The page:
But back to the question of plotting…. I lived with a true feline mastermind once, a cat called Cosmo. He belonged to a flatmate of mine who had found him starving in an alley and spent thousands of dollars nursing him back to health. Now there’s a cat that was really good at plotting. When he ate breakfast, he was plotting. When he sat on your lap purring, he was plotting. When he leafed through gun catalogues, he was plotting.

Cosmo was always receiving strange packages in the mail which we were never allowed to see. He would sign for them himself and then open them privately. Whenever he offered to make me a cup of tea it had a funny almond-like smell and I invariably felt sick after I drank it. Once or twice I found the breadknife beside me on the pillow when I awoke in the morning, and had a mysterious conviction that a cat had just been in the room. And I didn’t like the way he watched me. I started locking my bedroom door at night.

The great genius of Cosmo was that he seemed innocent, and he traded on this mercilessly. He was plump and pad-footed with a soft gray and white coat and big blue eyes – a beautiful cat, I admit. He had a purr so loud that if he was near you while you were talking on the phone, people thought a low-flying aircraft was passing overhead. He also – and this was a masterstroke on his part – had had all of his teeth removed. Ostensibly, this was because they had rotted away when he was living on the streets and were draining the calcium from his bones. This lack of teeth put him at a disadvantage when it came to hunting lizards and cockroaches – he had to gum them to death, which was a slow, saliva-soaked process, unpleasant for all concerned… Yes, he was a real cunning one, that one.

One of the most terrifying nights of my life was when my flatmate went away for the weekend, leaving me to look after Cosmo. It was not so bad during the day: he was out gumming lizards most of the time and only came in to be fed.  But then night fell. It started with an insistent clawing on my bedroom door. ‘Scritch. Scritch. Scritch.’ It was regular and methodical, as if he were working to a metronome. He kept it up for nearly three hours, but I managed to block it out. Then came the piteous miaowing. ‘I’m not going to fall for that one, Cosmo,’ I called out gamely through the keyhole. ‘I know what’ll happen if I open that door.’ (I didn’t know, of course. I could only guess what horrors were lurking in his black heart.) Then the door started rattling and the miaowing became more threatening in tone. The terrifying cannonball runs began next, up and down the hallway for hours, his paws thundering on the wooden floor. ‘I won’t give in,’ I muttered through gritted teeth. I was not dead yet. Occasionally Cosmo would hurl the bulk of his body against my door and the whole house would shake. Other times I would hear a dragging noise as if he were moving items of furniture about, preparing for an assault on the doorknob. I spent the rest of the night quailing in the corner of the bedroom, quilt clutched to my chest, listening to the terrible noises outside. I was reduced to a tearful, shuddering wreck by the end. ‘Just leave me alone,’ I sobbed, ‘leave me alone!’ I didn’t sleep at all and was almost dead with exhaustion when dawn finally broke and the last frail star trembled in the sky. But I had survived.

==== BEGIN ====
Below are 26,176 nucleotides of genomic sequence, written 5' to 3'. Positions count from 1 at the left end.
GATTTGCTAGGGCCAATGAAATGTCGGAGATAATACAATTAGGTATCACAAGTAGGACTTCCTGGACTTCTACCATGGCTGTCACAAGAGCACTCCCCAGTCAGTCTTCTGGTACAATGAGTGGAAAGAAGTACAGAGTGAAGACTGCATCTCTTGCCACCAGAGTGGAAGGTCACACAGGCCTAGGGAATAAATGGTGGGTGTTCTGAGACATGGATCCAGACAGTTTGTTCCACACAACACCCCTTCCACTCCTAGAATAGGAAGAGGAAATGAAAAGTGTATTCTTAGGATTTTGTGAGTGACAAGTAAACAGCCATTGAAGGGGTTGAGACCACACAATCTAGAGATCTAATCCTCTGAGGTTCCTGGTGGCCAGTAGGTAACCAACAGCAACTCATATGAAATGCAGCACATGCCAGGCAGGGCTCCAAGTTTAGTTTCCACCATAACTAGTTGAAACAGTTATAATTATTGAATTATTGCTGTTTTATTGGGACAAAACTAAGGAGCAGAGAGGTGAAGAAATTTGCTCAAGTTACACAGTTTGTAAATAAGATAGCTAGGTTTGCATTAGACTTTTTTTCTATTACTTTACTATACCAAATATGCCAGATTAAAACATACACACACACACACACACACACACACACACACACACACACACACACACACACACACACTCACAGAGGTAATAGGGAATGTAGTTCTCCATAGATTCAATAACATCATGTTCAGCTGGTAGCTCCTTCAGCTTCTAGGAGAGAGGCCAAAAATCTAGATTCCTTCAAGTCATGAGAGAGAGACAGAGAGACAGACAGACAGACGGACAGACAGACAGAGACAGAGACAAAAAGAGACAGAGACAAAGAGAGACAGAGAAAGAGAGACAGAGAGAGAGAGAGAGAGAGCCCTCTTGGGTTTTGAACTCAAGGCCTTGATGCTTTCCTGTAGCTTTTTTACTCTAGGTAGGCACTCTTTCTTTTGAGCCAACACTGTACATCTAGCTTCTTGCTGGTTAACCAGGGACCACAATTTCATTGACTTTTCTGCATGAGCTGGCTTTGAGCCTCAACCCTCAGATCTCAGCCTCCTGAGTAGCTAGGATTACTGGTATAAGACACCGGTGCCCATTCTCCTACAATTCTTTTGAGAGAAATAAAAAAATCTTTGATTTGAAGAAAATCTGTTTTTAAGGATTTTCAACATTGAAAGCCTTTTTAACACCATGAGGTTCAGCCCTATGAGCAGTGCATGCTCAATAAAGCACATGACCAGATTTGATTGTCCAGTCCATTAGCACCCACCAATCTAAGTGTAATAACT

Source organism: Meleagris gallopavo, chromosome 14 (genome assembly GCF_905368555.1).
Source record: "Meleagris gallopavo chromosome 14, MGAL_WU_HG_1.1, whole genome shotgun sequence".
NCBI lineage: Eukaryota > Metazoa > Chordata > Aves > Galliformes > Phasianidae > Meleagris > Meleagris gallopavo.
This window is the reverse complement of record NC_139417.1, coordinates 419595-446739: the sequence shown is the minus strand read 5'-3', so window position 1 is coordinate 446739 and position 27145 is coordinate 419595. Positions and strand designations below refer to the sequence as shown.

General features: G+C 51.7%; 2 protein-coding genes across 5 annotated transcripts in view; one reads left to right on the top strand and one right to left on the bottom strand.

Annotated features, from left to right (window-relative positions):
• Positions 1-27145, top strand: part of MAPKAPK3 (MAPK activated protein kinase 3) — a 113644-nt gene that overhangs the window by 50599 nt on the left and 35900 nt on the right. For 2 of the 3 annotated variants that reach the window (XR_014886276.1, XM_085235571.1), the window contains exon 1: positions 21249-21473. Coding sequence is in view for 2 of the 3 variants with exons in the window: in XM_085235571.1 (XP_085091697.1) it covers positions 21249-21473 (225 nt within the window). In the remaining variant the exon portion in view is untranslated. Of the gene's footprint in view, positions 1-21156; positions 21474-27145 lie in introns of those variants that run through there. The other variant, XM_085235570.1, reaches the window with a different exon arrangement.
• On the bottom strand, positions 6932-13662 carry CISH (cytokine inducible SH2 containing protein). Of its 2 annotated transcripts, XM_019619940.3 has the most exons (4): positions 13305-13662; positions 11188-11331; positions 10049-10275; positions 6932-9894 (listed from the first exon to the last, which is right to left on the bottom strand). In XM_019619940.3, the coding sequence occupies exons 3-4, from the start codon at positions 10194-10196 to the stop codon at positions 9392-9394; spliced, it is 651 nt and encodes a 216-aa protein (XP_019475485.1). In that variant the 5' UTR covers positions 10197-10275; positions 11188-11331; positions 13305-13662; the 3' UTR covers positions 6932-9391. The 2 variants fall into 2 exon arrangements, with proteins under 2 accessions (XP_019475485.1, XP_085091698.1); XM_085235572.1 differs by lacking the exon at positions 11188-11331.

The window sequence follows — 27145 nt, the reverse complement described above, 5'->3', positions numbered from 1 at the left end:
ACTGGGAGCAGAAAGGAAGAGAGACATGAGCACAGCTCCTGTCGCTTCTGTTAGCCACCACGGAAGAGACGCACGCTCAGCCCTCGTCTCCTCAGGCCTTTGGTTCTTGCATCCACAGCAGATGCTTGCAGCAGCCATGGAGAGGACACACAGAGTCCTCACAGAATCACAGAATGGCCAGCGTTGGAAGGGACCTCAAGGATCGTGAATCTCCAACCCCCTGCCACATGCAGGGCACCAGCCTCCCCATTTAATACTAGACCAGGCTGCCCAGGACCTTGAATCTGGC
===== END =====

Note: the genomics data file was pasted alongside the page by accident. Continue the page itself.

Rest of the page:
I told my flatmate about it the next day. ‘Don’t be silly,’ she said. ‘The poor little thing, he just wanted to sleep in your bed. He hates sleeping by himself – he’s afraid of the dark.’

Poor deluded woman, he had fooled her completely.

Disclaimer: this post may not be an accurate reflection of reality in the sense that others understand the word. Cosmo is actually a very nice cat and his attempts to kill the author have never been borne out in a court of law. R is also very clever and sharp-witted and it is thanks to him that the author has finally managed to alter the font on this site.

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About bakersdaughterwrites

What to say? I’m a 30-something year old woman from Sydney notorious for changing her mind. I have a cat named Seraphina Nightingale, whic
This entry was posted in Cats, Posts I'm proudest of and tagged . Bookmark the permalink.

3 Responses to The Rise and Fall of the Cat Empire

  1. If your cat and my cat ever get the chance to communicate they will surely take over the world. My cat, Kitty (formerly known as Tunado) is up to his eyeballs in nefarious plans to overthrow nations and stop capitalism in its tracks.

    I’m glad we found each other, I love your style.

    • Maybe the cats could become pen pals or something? (If Kitty feigns an inability to read and write, do not be taken in. All cats are highly literate. Why else would Fina display such interest in sitting on my keyboard at the exact same moment I’m trying to type slanderous things about her?) Thanks for your comments!

  2. Phıl says:

    Very well wrıttten Flanders and all 100% accurate. However, i do not recall any such 3am phone call where ı revealed my fear of cat smotherıng……..a fear must never be exposed and you know Splınter wıll often ‘surf the net’ for cat related posts, so you’ve only put your brother ın grave danger